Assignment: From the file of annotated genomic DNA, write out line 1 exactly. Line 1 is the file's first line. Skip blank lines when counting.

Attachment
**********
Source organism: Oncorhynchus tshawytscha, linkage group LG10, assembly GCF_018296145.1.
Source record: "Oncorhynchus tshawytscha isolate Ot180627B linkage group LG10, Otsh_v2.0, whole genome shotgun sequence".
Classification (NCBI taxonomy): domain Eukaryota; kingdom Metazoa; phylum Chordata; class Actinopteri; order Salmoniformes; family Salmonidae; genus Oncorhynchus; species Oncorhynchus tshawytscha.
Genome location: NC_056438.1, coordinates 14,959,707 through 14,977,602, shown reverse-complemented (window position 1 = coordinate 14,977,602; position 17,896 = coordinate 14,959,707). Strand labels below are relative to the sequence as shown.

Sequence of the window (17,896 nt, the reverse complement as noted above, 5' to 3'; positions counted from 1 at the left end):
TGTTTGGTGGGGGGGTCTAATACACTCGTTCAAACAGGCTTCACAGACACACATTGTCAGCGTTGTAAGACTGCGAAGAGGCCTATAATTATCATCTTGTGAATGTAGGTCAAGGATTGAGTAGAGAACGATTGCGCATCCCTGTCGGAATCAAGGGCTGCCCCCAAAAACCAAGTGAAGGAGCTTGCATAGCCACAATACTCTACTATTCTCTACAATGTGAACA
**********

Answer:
Source organism: Oncorhynchus tshawytscha, linkage group LG10, assembly GCF_018296145.1.